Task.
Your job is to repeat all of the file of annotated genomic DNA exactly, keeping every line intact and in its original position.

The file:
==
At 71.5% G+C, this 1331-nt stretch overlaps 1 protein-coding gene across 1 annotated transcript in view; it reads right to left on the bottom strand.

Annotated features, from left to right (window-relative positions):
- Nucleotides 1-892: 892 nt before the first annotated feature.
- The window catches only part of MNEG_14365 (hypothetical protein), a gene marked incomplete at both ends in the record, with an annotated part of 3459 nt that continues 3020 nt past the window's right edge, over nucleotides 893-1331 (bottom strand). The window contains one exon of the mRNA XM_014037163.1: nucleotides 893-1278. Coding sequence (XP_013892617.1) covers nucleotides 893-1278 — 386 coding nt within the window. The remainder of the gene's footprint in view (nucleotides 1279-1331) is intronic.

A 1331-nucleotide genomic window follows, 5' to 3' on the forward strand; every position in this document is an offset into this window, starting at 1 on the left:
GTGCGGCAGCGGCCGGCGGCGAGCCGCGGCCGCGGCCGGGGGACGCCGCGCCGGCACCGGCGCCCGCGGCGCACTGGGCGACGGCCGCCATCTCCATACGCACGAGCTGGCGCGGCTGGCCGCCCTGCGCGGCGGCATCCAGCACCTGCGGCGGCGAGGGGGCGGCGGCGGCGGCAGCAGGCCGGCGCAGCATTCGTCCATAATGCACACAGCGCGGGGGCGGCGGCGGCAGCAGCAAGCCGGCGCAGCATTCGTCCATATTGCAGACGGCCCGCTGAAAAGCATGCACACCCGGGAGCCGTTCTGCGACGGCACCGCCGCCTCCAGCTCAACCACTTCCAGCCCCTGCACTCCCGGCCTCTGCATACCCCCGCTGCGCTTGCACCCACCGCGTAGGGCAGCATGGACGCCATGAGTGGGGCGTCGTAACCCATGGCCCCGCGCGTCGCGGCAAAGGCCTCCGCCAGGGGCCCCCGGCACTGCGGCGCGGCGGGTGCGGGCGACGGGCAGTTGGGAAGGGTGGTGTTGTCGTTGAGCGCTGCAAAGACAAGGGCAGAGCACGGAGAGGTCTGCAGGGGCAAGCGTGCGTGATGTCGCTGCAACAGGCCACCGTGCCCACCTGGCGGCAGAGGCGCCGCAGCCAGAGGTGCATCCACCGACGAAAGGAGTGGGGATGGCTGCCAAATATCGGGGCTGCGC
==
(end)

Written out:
At 71.5% G+C, this 1331-nt stretch overlaps 1 protein-coding gene across 1 annotated transcript in view; it reads right to left on the bottom strand.

Annotated features, from left to right (window-relative positions):
- Nucleotides 1-892: 892 nt before the first annotated feature.
- The window catches only part of MNEG_14365 (hypothetical protein), a gene marked incomplete at both ends in the record, with an annotated part of 3459 nt that continues 3020 nt past the window's right edge, over nucleotides 893-1331 (bottom strand). The window contains one exon of the mRNA XM_014037163.1: nucleotides 893-1278. Coding sequence (XP_013892617.1) covers nucleotides 893-1278 — 386 coding nt within the window. The remainder of the gene's footprint in view (nucleotides 1279-1331) is intronic.

A 1331-nucleotide genomic window follows, 5' to 3' on the forward strand; every position in this document is an offset into this window, starting at 1 on the left:
GTGCGGCAGCGGCCGGCGGCGAGCCGCGGCCGCGGCCGGGGGACGCCGCGCCGGCACCGGCGCCCGCGGCGCACTGGGCGACGGCCGCCATCTCCATACGCACGAGCTGGCGCGGCTGGCCGCCCTGCGCGGCGGCATCCAGCACCTGCGGCGGCGAGGGGGCGGCGGCGGCGGCAGCAGGCCGGCGCAGCATTCGTCCATAATGCACACAGCGCGGGGGCGGCGGCGGCAGCAGCAAGCCGGCGCAGCATTCGTCCATATTGCAGACGGCCCGCTGAAAAGCATGCACACCCGGGAGCCGTTCTGCGACGGCACCGCCGCCTCCAGCTCAACCACTTCCAGCCCCTGCACTCCCGGCCTCTGCATACCCCCGCTGCGCTTGCACCCACCGCGTAGGGCAGCATGGACGCCATGAGTGGGGCGTCGTAACCCATGGCCCCGCGCGTCGCGGCAAAGGCCTCCGCCAGGGGCCCCCGGCACTGCGGCGCGGCGGGTGCGGGCGACGGGCAGTTGGGAAGGGTGGTGTTGTCGTTGAGCGCTGCAAAGACAAGGGCAGAGCACGGAGAGGTCTGCAGGGGCAAGCGTGCGTGATGTCGCTGCAACAGGCCACCGTGCCCACCTGGCGGCAGAGGCGCCGCAGCCAGAGGTGCATCCACCGACGAAAGGAGTGGGGATGGCTGCCAAATATCGGGGCTGCGC